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Canada must remove uncertainties at the border: CTA

TORONTO, Ont. -- David Bradley, CEO of the Canadian Trucking Alliance, appeared before the Standing Senate Committe...


TORONTO, Ont. — David Bradley, CEO of the Canadian Trucking Alliance, appeared before the Standing Senate Committee on Foreign Affairs, studying the Canada-United States of America, and the Canada-Mexico trade relationships.

Bradley told the committee that, “Canada’s number one economic priority must be to remove uncertainties at the border, or risk an outflow of direct investment to the US.”

“We have to assure our U.S. neighbours that our border is secure and we have to ensure our customers and investors in plants and factories that their supply chain is efficient,” said Bradley. “The FAST (free and secure trade) program is the key to a secure and efficient border; the program should be used as the platform for other US security measures such as a proposed Transportation Worker Identity Card. It just makes sense,” said Bradley.

“One third of Canada’s GDP is dependent on exports to the US and it is evident that anything that impacts directly on the volume of trade or the ability of trucks to cross the border will have a very immediate and direct impact on the trucking industry and indeed the Canadian economy,” added Bradley. “Canada’s greatest economic asset is the open access to the U.S. market that we have enjoyed for so many years, but as recent events have shown, it can also be our greatest vulnerability. We must repair relations with our best friend and trading partner and we must make sure the border is more secure and more efficient than it was even before September 11, 2001.”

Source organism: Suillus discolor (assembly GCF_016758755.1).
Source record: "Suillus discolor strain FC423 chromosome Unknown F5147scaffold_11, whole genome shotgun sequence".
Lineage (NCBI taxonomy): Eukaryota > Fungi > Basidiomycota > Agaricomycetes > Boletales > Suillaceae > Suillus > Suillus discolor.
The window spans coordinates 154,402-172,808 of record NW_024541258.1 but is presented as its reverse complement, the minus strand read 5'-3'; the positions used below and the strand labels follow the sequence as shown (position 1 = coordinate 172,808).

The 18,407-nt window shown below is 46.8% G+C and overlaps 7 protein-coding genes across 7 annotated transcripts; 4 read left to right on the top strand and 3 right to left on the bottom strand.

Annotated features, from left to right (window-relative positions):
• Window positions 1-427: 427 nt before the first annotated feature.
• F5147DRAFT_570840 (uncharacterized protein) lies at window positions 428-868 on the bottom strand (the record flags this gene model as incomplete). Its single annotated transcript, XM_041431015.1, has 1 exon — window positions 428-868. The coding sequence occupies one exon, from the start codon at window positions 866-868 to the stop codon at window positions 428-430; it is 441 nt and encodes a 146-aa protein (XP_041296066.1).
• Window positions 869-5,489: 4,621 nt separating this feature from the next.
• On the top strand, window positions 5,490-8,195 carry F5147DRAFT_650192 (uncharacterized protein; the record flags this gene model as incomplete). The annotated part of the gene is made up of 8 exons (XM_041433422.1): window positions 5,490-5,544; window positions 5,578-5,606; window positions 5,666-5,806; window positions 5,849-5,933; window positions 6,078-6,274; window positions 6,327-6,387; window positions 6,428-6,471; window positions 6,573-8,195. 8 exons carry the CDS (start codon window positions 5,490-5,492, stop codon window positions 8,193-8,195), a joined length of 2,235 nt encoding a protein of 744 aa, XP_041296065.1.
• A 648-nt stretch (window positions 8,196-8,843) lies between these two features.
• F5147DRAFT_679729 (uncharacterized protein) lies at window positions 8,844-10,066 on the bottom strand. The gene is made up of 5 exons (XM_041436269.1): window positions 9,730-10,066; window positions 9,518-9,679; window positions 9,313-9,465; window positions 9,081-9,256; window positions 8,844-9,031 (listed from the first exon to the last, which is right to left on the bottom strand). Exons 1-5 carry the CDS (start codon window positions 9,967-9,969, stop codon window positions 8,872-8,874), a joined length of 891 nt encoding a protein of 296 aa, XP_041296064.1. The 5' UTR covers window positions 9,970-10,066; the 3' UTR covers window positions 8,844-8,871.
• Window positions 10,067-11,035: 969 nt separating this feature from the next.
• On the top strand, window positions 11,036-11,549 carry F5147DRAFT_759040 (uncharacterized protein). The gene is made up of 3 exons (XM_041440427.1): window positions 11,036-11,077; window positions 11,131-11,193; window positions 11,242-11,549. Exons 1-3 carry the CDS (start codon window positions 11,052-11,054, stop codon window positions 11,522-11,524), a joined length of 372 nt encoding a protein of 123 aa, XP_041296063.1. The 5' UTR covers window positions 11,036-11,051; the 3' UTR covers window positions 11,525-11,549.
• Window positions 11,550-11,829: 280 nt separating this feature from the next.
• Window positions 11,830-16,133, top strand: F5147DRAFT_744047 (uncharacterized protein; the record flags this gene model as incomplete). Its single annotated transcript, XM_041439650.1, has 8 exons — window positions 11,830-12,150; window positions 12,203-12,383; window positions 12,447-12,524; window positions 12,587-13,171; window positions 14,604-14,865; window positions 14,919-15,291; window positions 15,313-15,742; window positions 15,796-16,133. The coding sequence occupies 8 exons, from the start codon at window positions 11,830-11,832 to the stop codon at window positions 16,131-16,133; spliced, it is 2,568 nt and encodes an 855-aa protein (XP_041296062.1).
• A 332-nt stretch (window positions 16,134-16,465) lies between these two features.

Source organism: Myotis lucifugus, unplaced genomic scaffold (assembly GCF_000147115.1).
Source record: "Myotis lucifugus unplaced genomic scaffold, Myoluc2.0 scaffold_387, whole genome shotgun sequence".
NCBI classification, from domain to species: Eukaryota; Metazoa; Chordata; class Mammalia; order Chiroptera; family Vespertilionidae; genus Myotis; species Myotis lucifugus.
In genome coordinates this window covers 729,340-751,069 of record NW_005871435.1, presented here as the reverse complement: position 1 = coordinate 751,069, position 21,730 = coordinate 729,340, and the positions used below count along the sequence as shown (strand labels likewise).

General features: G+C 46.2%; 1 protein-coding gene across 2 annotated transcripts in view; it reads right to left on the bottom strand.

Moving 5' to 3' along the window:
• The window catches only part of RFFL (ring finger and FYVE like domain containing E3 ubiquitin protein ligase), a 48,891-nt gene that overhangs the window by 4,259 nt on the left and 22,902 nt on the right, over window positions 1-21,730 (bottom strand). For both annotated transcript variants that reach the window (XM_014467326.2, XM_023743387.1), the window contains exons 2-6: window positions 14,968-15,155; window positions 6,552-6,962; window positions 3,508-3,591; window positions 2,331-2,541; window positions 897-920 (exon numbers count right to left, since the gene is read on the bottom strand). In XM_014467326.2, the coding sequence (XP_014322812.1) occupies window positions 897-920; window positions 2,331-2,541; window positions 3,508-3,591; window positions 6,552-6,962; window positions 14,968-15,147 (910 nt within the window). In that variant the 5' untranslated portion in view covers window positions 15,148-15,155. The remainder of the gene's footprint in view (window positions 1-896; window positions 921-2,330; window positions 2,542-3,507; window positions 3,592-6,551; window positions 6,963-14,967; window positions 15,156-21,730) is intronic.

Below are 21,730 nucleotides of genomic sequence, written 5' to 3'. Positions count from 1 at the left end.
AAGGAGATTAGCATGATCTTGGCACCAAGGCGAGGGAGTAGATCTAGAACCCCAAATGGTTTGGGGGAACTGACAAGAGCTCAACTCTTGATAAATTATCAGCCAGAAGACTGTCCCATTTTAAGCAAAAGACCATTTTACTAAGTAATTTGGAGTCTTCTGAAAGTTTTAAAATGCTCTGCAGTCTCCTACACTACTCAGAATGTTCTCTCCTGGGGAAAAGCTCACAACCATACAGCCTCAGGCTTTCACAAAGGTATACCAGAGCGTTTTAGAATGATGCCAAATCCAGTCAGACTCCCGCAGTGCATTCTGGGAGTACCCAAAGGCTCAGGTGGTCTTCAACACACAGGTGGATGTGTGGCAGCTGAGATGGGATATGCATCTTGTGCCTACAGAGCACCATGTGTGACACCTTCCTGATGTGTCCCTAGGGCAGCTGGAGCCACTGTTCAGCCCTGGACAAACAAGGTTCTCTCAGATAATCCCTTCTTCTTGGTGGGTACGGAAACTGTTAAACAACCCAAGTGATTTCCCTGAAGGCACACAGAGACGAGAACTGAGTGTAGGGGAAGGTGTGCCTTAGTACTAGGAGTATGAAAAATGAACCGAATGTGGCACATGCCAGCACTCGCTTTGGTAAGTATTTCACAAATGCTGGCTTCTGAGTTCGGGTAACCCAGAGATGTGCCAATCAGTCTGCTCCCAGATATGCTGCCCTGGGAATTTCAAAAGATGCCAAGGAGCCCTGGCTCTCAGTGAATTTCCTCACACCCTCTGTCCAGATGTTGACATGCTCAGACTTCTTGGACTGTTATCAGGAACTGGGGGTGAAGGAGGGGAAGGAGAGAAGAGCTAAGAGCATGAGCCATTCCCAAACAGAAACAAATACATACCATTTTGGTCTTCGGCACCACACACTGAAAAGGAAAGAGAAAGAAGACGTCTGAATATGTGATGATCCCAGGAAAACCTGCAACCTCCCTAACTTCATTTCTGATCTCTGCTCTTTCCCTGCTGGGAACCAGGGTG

Bradley also warned of a trend that shows that Mexico will, given current growth rates, one day surpass Canada as the major source of imports into the US. And, he expressed concern over the effectiveness of the current NAFTA agreement under the new world order.

“While the trucking industry has obviously benefited significantly from the increases volumes of trade between the NAFTA countries, the trucking components of the agreement have not been implemented to the extent they were supposed to have. The delay in opening the southern border put the brakes on the regulatory standardization initiatives contained in NAFTA, and it is unclear how or if they can be kick-started now.”

Trucks carry 70 per cent (by value) of Canada’s trade with the United States. A truck crosses the Canada-US border once every 2 seconds.


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